Pitney Bowes Fires Back at Hestia Capital

Hestia Capital logo vs. Pitney Bowes feature

Pitney Bowes came out swinging at investor Hestia Capital, which has started a proxy fight aimed at reshuffling its board and management, accusing the firm of having a vague strategy for the parcel shipping and cross-border firm, and lacking understanding of how to run a logistics business.

In a nine-page letter urging shareholders to vote for its slate of directors – which includes Hestia recommendation Katie May, former CEO of ShippingEasy – Pitney Bowes reiterated its view that the venture firm has mischaracterized aspects of its operations and is not dealing in good faith.

The company said it has in fact refreshed its board, with six new members joining and eight resigning over the past five years. It added the current and prospective directors are up to the task of supporting the company’s “strategic transformation.”

“By contrast, we believe Hestia’s nominees, with the exception of Katie May, lack the necessary experience and skills to execute Pitney Bowes’ strategy and enhance long-term value for shareholders, and their election would be detrimental to the success of the company,” the letter stated.

With Hestia’s slate in place, Pitney Bowes noted, the average board tenure would drop to 0.9 years, with only one director serving more than three years, and 7 of 9 joining in 2023.

Pitney Bowes said its executives and board have met with Hestia more than 20 times and interviewed four of the director candidates it proposed.

“Hestia was never serious about resolving this, as their first letter to our board was sent with a leading shareholder activist law firm copied,” the company said. Hestia, which has built up an 8.7% stake in Pitney Bowes, has denied the activist label, saying it only uses that approach when warranted in limited instances.

Regarding Hestia’s attack on Pitney Bowes’ performance over the past decade-plus that Marc Lautenbach has been CEO, the company noted several things: reducing debt by $1.7 billion, eliminating several hundred million in expenses, returning $1.5 billion to shareholders, investing $2.6 billion in its businesses and divesting $2.1 billion of non-core, slower-growth assets. The latter includes the 2022 sale of Borderfree to Global-e for $100 million in cash, about a quarter of its acquisition price.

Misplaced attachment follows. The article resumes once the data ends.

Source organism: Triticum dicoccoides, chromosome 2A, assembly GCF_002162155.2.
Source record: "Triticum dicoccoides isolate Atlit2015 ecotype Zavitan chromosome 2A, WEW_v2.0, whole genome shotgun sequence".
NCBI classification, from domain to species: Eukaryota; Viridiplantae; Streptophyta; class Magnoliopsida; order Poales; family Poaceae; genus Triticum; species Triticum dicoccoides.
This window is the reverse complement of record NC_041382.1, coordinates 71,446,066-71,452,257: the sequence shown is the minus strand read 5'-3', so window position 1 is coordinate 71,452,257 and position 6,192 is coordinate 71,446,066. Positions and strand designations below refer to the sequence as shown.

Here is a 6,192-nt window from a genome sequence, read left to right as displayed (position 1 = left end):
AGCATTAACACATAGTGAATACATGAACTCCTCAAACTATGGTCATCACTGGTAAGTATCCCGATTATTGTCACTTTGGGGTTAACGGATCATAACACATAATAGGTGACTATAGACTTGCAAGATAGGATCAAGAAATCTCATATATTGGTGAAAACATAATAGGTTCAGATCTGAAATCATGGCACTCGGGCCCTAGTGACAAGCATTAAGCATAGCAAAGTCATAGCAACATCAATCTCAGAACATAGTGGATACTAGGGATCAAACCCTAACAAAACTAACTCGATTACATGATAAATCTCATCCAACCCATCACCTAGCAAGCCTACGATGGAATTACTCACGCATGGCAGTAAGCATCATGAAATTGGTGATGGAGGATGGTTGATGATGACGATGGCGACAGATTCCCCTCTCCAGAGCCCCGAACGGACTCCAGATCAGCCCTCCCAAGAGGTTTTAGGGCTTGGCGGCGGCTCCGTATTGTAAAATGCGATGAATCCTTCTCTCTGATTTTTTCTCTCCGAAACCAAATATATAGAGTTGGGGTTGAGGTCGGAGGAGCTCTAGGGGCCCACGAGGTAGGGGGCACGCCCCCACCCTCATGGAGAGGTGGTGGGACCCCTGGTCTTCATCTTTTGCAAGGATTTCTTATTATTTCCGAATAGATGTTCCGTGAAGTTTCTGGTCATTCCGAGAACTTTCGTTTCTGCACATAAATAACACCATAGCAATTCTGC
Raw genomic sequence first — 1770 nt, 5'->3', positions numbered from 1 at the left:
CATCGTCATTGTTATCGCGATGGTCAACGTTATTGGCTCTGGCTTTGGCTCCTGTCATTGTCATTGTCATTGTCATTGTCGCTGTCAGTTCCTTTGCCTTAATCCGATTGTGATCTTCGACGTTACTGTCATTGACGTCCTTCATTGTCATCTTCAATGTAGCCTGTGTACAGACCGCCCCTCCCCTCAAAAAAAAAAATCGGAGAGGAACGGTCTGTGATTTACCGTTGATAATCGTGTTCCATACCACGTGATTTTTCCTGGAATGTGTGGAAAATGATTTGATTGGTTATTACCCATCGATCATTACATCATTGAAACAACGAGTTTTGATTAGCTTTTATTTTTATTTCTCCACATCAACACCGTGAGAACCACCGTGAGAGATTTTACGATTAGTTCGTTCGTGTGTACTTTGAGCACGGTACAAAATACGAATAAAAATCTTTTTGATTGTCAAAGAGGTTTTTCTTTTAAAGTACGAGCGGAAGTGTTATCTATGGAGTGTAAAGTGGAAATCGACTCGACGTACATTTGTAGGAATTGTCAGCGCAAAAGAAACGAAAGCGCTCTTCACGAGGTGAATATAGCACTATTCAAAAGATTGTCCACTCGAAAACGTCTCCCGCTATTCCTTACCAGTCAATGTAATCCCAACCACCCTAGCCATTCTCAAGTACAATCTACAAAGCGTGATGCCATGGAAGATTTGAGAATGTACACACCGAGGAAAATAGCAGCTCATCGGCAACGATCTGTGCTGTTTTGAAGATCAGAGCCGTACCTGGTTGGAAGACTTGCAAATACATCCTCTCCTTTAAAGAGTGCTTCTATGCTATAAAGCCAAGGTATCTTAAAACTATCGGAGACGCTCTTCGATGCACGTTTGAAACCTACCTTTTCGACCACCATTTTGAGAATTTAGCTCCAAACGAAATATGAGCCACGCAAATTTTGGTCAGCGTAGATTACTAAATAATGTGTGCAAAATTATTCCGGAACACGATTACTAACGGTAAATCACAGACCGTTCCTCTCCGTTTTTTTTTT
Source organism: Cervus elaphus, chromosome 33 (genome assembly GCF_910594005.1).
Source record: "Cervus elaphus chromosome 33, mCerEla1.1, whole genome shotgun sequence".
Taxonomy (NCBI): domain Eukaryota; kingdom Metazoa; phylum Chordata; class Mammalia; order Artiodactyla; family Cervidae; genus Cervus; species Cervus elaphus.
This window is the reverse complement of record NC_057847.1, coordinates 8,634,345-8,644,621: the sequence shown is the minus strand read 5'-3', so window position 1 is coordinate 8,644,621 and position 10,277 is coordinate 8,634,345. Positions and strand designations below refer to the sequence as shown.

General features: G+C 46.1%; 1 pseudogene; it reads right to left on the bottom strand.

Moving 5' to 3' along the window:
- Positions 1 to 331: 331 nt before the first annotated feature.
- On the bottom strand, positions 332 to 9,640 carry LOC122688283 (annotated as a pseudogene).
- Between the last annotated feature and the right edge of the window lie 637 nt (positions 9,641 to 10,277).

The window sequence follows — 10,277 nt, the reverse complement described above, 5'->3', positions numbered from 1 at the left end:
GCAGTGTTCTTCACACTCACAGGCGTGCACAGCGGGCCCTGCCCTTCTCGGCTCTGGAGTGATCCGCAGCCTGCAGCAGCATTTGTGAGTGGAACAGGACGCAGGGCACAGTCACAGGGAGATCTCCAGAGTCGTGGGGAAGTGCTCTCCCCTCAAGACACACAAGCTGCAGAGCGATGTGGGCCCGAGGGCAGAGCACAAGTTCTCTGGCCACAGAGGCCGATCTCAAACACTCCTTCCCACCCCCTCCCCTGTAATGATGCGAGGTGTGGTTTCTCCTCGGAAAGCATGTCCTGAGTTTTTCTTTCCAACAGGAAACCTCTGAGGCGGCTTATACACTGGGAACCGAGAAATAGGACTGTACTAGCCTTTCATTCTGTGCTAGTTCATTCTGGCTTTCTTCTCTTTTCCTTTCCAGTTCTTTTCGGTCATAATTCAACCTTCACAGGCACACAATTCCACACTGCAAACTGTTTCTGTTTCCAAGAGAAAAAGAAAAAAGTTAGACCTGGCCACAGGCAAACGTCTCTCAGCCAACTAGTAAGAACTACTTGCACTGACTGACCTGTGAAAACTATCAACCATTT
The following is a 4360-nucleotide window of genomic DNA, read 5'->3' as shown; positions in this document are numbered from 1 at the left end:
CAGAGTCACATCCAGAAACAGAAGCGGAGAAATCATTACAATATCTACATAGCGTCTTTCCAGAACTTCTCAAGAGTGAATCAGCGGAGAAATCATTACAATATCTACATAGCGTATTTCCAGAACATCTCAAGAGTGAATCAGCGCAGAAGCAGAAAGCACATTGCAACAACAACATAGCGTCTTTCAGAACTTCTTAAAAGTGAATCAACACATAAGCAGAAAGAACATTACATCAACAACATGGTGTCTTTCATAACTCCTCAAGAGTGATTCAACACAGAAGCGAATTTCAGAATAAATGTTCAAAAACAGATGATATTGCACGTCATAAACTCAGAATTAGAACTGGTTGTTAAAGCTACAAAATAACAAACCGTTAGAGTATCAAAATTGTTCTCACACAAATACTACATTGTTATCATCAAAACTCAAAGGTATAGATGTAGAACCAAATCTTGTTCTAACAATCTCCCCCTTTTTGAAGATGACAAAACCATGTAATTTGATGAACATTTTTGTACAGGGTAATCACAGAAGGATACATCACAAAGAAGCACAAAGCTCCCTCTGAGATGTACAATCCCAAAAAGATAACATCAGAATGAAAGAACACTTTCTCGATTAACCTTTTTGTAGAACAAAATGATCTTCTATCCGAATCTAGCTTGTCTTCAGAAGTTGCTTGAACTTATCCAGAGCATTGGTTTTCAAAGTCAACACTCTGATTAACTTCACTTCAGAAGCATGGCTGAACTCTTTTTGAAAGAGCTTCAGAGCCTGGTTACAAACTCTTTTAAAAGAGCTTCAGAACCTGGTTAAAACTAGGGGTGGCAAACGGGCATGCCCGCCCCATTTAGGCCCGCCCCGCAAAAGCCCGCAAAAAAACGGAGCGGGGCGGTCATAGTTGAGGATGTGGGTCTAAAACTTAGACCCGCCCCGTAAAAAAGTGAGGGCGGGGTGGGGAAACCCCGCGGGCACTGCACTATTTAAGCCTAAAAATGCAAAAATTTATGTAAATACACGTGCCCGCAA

“The company is now positioned for long-term success, as shown in revenue CAGR of -8.6% from 2007-2012, before Mr. Lautenbach became CEO, to 4.9% from 2017-2022,” the letter stated.

Pitney Bowes’ share price has gone from $10.68 in mid-December 2012, when Lautenbach took over, to $3.72 at today’s close. For the fourth quarter of 2022, the company reported revenue of $909 million, down 8% from 2021, with $49 million in adjusted EBIT, up from $47 million in the prior year.

The company attacked Hestia’s position on its global ecommerce unit, built from the 2015 Borderfree acquisition, saying it veered from calling it a valuable asset to scale, to a niche business that should be sold. This revealed “a lack of understanding of the business.”

“Hestia’s strategy is vague at best, with no path to profitable growth,” Pitney Bowes wrote. “Shrinking the business to become ‘niche’ may have short-term cost savings but will forgo the operating leverage the company has built.”

Hestia also misunderstood its domestic parcel shipping and returns business, augmented with the 2017 acquisition of Newgistics, wrongly observing it was trying to compete with the duopoly in the enterprise space.

“We are not trying to become a UPS or FedEx as our targeted strategy has enabled us to create a competitive product and scale in the middle-market retail segment,” the company wrote.

Instead, Pitney Bowes stated, it works with the U.S. Postal Service as its primary last-mile delivery partner, enabling it to “compete effectively against larger businesses within our targeted market.”

Lastly, Pitney Bowes took issue with Hestia’s contention that it missed out on targeted acquisitions like ShippingEasy and Endicia, both picked up by larger competitor Stamps.com. This model, the company said, has “proven to be unsustainable.”

“With the changes in USPS’ approach to these markets, the value of these properties has declined dramatically. … If Hestia understood the clients who use these shipping user interfaces, they would know the number of packages they ship are too small for them to become feeders into the domestic parcel logistics business.”